This week an open letter to McDonald's signed by 550 health professionals appears in full-page ads in newspapers across the country. Their message? Real simple: "Stop making the next generation sick--retire Ronald and the rest of your junk food marketing to kids," said signer Dr. Steven K. Rothschild, Associate Professor of Preventative Medicine at Rush Medical College.
Health professionals and activists pushing McDonald's Corp. to stop marketing junk food to kids and retire Ronald McDonald pledged to keep up pressure at the hamburger giant's annual meeting Thursday. On Wednesday, a letter signed by more than 550 health professionals and organizations appeared in full-page ads in six metropolitan newspapers around the country.
Ronald McDonald is having a midlife crisis. His floppy shoes, painted-on smile, and flaming-red hair may be a harder sell to today’s kids who are trading in their dolls and trucks for manicures and mobile games at ever-younger ages. He also seems out of step with McDonald’s Corp.’s efforts to appeal to adults.
Working under the radar, restaurant lobbyists have persuaded state lawmakers in Florida and Arizona to ban local governments from outlawing giveaways of toys with high-calorie children's meals. A proposed ban in Nebraska died before its first hearing.
Hundreds of health organizations and professionals signed a letter to McDonald's Corp , asking the fast-food chain to stop marketing junk food to children, including with Happy Meals and the Ronald McDonald clown character.
More than 550 health professionals have signed a letter to McDonald's Corp. asking the maker of Happy Meals to stop marketing junk food to kids and retire Ronald McDonald. The letter, slated to run in six metropolitan newspapers around the country, acknowledges that "the contributors to today's (health) epidemic are manifold and a broad societal response is required.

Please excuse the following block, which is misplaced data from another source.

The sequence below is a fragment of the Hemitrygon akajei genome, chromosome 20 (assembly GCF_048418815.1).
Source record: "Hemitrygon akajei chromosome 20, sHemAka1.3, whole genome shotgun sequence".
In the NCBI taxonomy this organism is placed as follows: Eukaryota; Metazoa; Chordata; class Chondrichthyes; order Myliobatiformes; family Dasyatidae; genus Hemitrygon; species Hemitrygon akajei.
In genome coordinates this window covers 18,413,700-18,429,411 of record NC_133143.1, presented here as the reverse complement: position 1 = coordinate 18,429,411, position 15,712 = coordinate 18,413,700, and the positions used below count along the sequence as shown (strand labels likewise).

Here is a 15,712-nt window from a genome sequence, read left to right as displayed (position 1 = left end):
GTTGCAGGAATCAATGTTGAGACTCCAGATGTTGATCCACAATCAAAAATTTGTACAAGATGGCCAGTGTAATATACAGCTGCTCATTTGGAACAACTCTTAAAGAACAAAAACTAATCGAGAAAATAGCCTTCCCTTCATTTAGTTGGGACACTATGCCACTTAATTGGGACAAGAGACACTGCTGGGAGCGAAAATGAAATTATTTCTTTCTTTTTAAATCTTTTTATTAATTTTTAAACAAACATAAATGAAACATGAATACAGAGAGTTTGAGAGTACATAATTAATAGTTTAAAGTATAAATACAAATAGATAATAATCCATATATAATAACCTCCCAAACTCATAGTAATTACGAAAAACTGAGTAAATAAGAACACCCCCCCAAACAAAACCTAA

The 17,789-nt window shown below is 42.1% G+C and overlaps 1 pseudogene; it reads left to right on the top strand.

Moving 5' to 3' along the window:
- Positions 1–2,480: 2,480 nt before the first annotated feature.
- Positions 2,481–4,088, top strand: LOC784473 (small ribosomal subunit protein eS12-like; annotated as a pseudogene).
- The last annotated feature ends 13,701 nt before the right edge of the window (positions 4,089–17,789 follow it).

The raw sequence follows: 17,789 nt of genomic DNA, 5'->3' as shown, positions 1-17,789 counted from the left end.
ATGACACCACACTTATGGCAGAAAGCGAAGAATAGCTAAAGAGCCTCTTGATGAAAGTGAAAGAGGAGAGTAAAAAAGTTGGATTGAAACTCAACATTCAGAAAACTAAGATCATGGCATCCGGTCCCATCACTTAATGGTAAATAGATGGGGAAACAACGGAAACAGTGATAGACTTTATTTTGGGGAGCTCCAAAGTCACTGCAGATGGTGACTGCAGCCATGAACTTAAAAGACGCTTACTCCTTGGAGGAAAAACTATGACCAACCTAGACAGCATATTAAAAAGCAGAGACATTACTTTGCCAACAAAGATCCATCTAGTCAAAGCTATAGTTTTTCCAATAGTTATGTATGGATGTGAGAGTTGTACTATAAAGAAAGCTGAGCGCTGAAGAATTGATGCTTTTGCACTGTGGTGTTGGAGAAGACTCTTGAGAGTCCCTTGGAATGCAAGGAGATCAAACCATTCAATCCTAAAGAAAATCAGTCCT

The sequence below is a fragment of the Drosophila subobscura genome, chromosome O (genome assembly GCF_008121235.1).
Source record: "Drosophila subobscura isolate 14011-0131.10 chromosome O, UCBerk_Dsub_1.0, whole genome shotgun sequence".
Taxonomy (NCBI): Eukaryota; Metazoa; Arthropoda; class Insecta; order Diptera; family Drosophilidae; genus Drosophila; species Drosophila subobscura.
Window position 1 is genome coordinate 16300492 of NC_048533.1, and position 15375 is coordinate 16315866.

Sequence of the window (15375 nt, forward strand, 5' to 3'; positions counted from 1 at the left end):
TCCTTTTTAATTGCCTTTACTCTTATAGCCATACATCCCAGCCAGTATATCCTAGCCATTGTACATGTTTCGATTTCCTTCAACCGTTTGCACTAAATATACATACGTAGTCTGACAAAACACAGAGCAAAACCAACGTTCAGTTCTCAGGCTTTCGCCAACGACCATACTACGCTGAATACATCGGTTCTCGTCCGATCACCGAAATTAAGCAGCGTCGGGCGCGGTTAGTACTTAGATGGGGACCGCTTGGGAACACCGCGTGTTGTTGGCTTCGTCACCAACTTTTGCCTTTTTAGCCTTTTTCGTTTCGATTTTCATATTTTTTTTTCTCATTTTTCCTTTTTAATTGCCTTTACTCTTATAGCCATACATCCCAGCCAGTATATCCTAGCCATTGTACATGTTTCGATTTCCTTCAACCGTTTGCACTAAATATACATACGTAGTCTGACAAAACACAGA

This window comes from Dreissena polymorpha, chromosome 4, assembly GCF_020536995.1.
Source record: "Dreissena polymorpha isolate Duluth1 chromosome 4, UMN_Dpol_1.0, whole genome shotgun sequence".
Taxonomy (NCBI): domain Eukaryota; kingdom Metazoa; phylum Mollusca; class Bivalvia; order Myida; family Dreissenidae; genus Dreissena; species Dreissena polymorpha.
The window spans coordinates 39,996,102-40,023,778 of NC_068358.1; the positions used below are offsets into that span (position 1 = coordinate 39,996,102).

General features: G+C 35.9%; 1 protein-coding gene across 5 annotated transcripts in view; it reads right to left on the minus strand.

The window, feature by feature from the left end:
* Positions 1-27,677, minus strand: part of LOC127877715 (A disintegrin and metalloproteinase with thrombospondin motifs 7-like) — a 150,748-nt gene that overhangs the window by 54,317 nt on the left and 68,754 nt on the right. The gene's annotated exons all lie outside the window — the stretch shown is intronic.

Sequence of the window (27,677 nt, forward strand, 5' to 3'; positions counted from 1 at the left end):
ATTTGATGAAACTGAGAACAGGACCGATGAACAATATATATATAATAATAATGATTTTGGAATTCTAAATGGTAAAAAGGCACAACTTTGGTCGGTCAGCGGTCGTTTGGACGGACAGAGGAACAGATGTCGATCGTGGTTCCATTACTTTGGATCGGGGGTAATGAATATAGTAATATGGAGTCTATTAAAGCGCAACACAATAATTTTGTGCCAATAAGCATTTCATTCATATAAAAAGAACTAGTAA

Ronald McDonald is having a midlife crisis.His floppy shoes, painted-on smile and flaming-red hair may be a harder sell to today's kids who are trading in their dolls and trucks for manicures and mobile game apps at ever younger ages. He also seems out of step with McDonald's Corp.'s new efforts to appeal to adults.
The Jefferson County Board of County Commissioners unanimously approved a resolution Thursday that asks the Suwannee River Water Management District to deny any requests to pump water in the county and transport it elsewhere.
The next time you go to the vending machine for a bottle of water (costing 6 cents an ounce) or, instead, sip from the drinking fountain (free), you will be taking part in another debate that touches on the fate of humankind.
Pennsylvania Governor Tom Corbett announced the investment of $134 million in 25 non-point source, drinking water and wastewater projects in 21 counties. Of the $134 million total, $75 million is for low-interest loans and $59 million is offered as grants.